The confining effect of transverse reinforcement has been estimated based on the widely-used stress–strain response of the confined concrete model proposed by Mander et al. (1988). In this model, the confinement effect is represented by the confined strength ratio f′cc/f′c, where f′cc is the compressive strength of confined concrete and f′c is the compressive strength of unconfined concrete. The compressive strength of confined concrete f′cc is defined as a function of effective confining stresses f′l that is calculated based on the equilibrium equations. Similar to the confinement of concrete by circular hoops in solid concrete piers, the free body diagrams of a circular hollow concrete pier confined with two layers of circular hoops and cross-ties when subjected to an axial compression load are shown in Fig. 13. Based on the forces developed in the cross-ties and inner circular hoop from the test data, it was found that

Fig. 13
figure 13

The free body diagrams of a circular hollow concrete column confined with two layers of transverse reinforcement and cross-ties.

$$ 2f_{s 2} A_{s 2} < \sum {F_{tr} } $$
(2)
$$ \sum {F_{tr} } = f_{tr} A_{tr} \cdot \sum {\sin \theta } $$
(3)

where \( \sum {F_{tr} } \) is the resultant force of the confinement-induced force acting on cross-ties in one-half section, and θ is the angle between the cross-tie and the horizontal direction, as shown in Fig. 13a.

Therefore, the forces acting on one-half inner circular hoop is shown in Fig. 13c. Figure 13a presents the cross-section of a hollow concrete column confined with two layers of circular hoop and cross-ties, Fig. 13b shows the forces acting one-half outer circular hoop, Fig. 13c shows the forces acting on one-half inner circular hoop, and Fig. 13d shows the forces acting on one-half confined concrete.

Based on the free body diagrams of the outer circular hoop shown in Fig. 13b, equilibrium requires that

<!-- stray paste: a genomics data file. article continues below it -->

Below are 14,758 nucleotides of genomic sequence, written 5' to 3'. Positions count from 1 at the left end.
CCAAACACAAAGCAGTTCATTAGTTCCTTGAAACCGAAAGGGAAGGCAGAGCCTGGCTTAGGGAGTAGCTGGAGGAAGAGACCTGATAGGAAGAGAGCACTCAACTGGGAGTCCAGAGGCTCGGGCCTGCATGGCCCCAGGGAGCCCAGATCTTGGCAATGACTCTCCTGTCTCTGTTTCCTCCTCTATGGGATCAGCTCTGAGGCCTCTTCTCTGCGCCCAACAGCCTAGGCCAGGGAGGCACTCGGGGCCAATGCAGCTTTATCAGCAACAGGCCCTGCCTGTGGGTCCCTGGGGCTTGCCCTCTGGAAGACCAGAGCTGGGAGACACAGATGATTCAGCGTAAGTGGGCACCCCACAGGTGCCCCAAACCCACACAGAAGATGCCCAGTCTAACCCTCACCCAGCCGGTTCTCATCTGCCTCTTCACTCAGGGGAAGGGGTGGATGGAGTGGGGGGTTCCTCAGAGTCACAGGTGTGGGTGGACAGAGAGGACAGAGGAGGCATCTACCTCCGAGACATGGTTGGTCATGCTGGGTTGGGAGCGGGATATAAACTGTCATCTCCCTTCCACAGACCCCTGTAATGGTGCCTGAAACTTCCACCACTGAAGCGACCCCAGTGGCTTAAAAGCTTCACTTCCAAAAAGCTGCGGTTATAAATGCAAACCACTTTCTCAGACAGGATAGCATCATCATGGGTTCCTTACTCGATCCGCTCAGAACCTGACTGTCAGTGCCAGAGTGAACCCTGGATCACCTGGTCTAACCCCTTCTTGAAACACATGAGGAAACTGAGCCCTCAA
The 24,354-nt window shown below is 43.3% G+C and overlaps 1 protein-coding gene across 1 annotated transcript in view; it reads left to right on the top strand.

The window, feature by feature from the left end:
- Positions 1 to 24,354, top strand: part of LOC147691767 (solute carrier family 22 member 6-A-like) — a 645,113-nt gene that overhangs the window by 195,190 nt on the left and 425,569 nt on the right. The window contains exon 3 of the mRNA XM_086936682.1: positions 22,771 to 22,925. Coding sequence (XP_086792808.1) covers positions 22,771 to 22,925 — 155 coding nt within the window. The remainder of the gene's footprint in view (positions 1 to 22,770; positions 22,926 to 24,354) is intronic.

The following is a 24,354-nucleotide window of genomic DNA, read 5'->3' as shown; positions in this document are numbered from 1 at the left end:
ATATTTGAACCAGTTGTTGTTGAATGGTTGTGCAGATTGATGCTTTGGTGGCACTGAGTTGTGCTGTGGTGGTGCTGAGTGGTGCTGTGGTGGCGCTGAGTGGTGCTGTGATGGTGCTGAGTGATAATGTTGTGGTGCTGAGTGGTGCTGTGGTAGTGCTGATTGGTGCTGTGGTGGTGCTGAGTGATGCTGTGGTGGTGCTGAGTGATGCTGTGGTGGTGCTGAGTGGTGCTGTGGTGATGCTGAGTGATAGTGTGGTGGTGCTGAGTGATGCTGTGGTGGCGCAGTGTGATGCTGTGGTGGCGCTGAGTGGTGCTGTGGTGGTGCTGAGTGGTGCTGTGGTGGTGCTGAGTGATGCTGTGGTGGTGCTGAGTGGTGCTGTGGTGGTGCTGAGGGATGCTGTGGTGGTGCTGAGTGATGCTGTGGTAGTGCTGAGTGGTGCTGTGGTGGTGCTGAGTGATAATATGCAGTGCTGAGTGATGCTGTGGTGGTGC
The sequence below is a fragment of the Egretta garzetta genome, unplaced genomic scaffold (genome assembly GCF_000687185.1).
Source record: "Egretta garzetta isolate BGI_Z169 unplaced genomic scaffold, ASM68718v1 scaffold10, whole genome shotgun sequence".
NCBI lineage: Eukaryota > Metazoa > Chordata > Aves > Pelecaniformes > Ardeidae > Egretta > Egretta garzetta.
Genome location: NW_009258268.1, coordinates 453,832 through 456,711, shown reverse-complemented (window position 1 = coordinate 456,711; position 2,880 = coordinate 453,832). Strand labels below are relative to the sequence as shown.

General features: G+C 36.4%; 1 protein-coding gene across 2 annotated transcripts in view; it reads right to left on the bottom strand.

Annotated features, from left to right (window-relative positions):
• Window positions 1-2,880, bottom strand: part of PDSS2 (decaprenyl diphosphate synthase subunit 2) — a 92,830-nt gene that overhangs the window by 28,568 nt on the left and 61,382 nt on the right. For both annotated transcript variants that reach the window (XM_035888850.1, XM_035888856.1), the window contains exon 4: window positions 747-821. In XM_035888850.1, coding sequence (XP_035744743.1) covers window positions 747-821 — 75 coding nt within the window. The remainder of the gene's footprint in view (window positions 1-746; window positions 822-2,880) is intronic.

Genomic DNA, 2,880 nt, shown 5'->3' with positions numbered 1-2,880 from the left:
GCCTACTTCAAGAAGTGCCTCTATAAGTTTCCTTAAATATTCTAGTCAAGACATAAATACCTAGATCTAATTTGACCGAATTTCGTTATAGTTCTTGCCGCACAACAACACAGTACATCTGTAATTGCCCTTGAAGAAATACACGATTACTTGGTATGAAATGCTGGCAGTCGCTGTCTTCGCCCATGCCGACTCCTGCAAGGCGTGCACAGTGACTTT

$$ 2f_{s 1} A_{s 1} + \sum {F_{tr} } = f_{r 1} \cdot d \cdot s $$
(4)

Therefore,

$$ f_{r1} = \frac{{2f_{s1} A_{s1} + \sum {F_{tr} } }}{d \cdot s} $$
(5)

Similarly, based on the free body diagrams of the inner circular hoop shown in Fig. 13c,

$$ 2f_{s2} A_{s2} + f_{r2} \cdot d' \cdot s = \sum {F_{tr} } $$
(6)

Therefore,

$$ f_{r2} = \frac{{\sum {F_{tr} } - 2f_{s2} A_{s2} }}{{d^{'} \cdot s}} $$
(7)

The free body diagram of the confined concrete is shown in Fig. 13d and the equilibrium requires that

$$ f_{r1} \cdot d \cdot s = f_{r2} \cdot d' \cdot s + 2f_{cr} \cdot t \cdot s $$
(8)

Therefore,

$$ \begin{aligned} f_{cr} & = \frac{{f_{r1} \cdot d \cdot s - f_{r2} \cdot d' \cdot s}}{ 2\cdot t \cdot s} \\ & = \frac{{ 2f_{s1} A_{s1} + \sum {F_{tr} } - \sum {F_{tr} } + 2f_{s2} A_{s2} }}{ 2\cdot t \cdot s} \\ & = \frac{{f_{s1} A_{s1} + f_{s2} A_{s2} }}{t \cdot s} \\ \end{aligned} $$
(9)

From Fig. 13d, both the inside and outside concrete faces experience positive confining pressure. If the radial stress experienced by the hollow circular column was taken as the average of fr1 and fr2, then

$$ \begin{aligned} f_{r} & = \frac{{f_{r1} \cdot d \cdot s + f_{r2} \cdot d' \cdot s}}{{ 2\cdot (\frac{d + d'}{ 2}) \cdot s}} \\ & = \frac{{ 2f_{s1} A_{s1} + \sum {F_{tr} } + \sum {F_{tr} } - 2f_{s2} A_{s2} }}{(d + d') \cdot s} \\ & = \frac{{ 2\left( {f_{s1} A_{s1} - f_{s2} A_{s2} + \sum {F_{tr} } } \right)}}{(d + d') \cdot s} \\ \end{aligned} $$
(10)

Based on the calculation shown above, the radial and circumferential confining stress experienced by the confined concrete in hollow piers with two layers of transverse reinforcement and cross-ties are expressed as Eqs. (11) and (12), respectively.

$$ f_{r} = \frac{{ 2\left( {f_{s1} A_{s1} - f_{s2} A_{s2} + \sum {F_{tr} } } \right)}}{(d + d') \cdot s} $$
(11)
$$ f_{cr} = \frac{{f_{s1} A_{s1} + f_{s2} A_{s2} }}{t \cdot s} $$
(12)

As shown in Eqs. (11) and (12), the circular hollow column sections experience unequal magnitude of confining stresses in the radial and circumferential directions (i.e., fr ≠ fcr), which is different from circular solid column sections. The confined concrete strength ratio f′cc/f′c was obtained based on the model proposed by Mander et al. (1988), which relates the compressive strength enhancement of confined sections to these two orthogonal confining stresses.

The radial confining stress fr and circumferential confining stress fcr experienced by the confined concrete in columns S3 and S4 at the maximum lateral displacement are shown in Table 4, using the measured strains of the outer circular hoop, inner circular hoop, and cross-ties at the column height of 480 and 540 mm, respectively. From this table, the confined strength ratio f′cc/f′c in column S4 is higher than that in column (i.e., 1.24 vs. 1.20), indicating better confinement effectiveness in column S4. This improved confined strength ratio in column S4 verifies that using smaller size of the inner circular hoops than the outer circular hoops helps to improve the confined concrete behavior in hollow piers.